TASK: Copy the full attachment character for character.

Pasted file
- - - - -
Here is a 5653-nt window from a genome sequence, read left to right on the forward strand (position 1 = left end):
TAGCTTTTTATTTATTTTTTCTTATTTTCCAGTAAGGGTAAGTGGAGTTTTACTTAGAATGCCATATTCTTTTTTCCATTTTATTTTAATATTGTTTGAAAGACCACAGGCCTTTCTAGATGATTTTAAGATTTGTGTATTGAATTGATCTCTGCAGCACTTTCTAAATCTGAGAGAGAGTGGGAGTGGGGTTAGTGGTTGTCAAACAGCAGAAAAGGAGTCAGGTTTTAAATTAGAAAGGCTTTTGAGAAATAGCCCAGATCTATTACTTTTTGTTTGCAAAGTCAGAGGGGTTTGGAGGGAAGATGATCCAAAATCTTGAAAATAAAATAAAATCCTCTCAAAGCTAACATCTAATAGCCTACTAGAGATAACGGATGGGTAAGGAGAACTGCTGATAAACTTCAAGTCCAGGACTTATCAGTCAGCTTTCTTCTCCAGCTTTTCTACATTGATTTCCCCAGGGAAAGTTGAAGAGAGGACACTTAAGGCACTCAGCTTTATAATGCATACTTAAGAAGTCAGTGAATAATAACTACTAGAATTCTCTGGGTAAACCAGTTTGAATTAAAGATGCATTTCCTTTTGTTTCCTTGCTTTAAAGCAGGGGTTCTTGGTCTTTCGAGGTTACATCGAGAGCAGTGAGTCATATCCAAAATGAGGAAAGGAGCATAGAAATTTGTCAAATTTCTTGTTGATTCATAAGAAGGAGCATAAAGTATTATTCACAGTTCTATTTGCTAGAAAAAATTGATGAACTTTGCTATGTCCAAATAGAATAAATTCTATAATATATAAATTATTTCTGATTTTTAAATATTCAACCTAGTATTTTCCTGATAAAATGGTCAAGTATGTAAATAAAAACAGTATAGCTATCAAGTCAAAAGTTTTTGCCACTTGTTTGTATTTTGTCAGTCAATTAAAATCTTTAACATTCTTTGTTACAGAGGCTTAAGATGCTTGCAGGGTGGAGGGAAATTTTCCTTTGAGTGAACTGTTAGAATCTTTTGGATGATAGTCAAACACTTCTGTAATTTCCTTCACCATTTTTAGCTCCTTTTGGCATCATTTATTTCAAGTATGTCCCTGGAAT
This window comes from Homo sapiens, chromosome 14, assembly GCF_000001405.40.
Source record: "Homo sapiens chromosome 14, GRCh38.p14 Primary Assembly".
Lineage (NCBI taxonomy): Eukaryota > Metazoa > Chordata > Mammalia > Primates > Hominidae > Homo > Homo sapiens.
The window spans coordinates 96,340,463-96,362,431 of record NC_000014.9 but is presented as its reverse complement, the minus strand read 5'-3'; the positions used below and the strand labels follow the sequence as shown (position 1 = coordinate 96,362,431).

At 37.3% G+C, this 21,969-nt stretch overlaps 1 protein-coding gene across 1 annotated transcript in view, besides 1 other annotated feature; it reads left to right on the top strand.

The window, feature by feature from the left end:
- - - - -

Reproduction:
Here is a 5653-nt window from a genome sequence, read left to right on the forward strand (position 1 = left end):
TAGCTTTTTATTTATTTTTTCTTATTTTCCAGTAAGGGTAAGTGGAGTTTTACTTAGAATGCCATATTCTTTTTTCCATTTTATTTTAATATTGTTTGAAAGACCACAGGCCTTTCTAGATGATTTTAAGATTTGTGTATTGAATTGATCTCTGCAGCACTTTCTAAATCTGAGAGAGAGTGGGAGTGGGGTTAGTGGTTGTCAAACAGCAGAAAAGGAGTCAGGTTTTAAATTAGAAAGGCTTTTGAGAAATAGCCCAGATCTATTACTTTTTGTTTGCAAAGTCAGAGGGGTTTGGAGGGAAGATGATCCAAAATCTTGAAAATAAAATAAAATCCTCTCAAAGCTAACATCTAATAGCCTACTAGAGATAACGGATGGGTAAGGAGAACTGCTGATAAACTTCAAGTCCAGGACTTATCAGTCAGCTTTCTTCTCCAGCTTTTCTACATTGATTTCCCCAGGGAAAGTTGAAGAGAGGACACTTAAGGCACTCAGCTTTATAATGCATACTTAAGAAGTCAGTGAATAATAACTACTAGAATTCTCTGGGTAAACCAGTTTGAATTAAAGATGCATTTCCTTTTGTTTCCTTGCTTTAAAGCAGGGGTTCTTGGTCTTTCGAGGTTACATCGAGAGCAGTGAGTCATATCCAAAATGAGGAAAGGAGCATAGAAATTTGTCAAATTTCTTGTTGATTCATAAGAAGGAGCATAAAGTATTATTCACAGTTCTATTTGCTAGAAAAAATTGATGAACTTTGCTATGTCCAAATAGAATAAATTCTATAATATATAAATTATTTCTGATTTTTAAATATTCAACCTAGTATTTTCCTGATAAAATGGTCAAGTATGTAAATAAAAACAGTATAGCTATCAAGTCAAAAGTTTTTGCCACTTGTTTGTATTTTGTCAGTCAATTAAAATCTTTAACATTCTTTGTTACAGAGGCTTAAGATGCTTGCAGGGTGGAGGGAAATTTTCCTTTGAGTGAACTGTTAGAATCTTTTGGATGATAGTCAAACACTTCTGTAATTTCCTTCACCATTTTTAGCTCCTTTTGGCATCATTTATTTCAAGTATGTCCCTGGAAT
This window comes from Homo sapiens, chromosome 14, assembly GCF_000001405.40.
Source record: "Homo sapiens chromosome 14, GRCh38.p14 Primary Assembly".
Lineage (NCBI taxonomy): Eukaryota > Metazoa > Chordata > Mammalia > Primates > Hominidae > Homo > Homo sapiens.
The window spans coordinates 96,340,463-96,362,431 of record NC_000014.9 but is presented as its reverse complement, the minus strand read 5'-3'; the positions used below and the strand labels follow the sequence as shown (position 1 = coordinate 96,362,431).

At 37.3% G+C, this 21,969-nt stretch overlaps 1 protein-coding gene across 1 annotated transcript in view, besides 1 other annotated feature; it reads left to right on the top strand.

The window, feature by feature from the left end: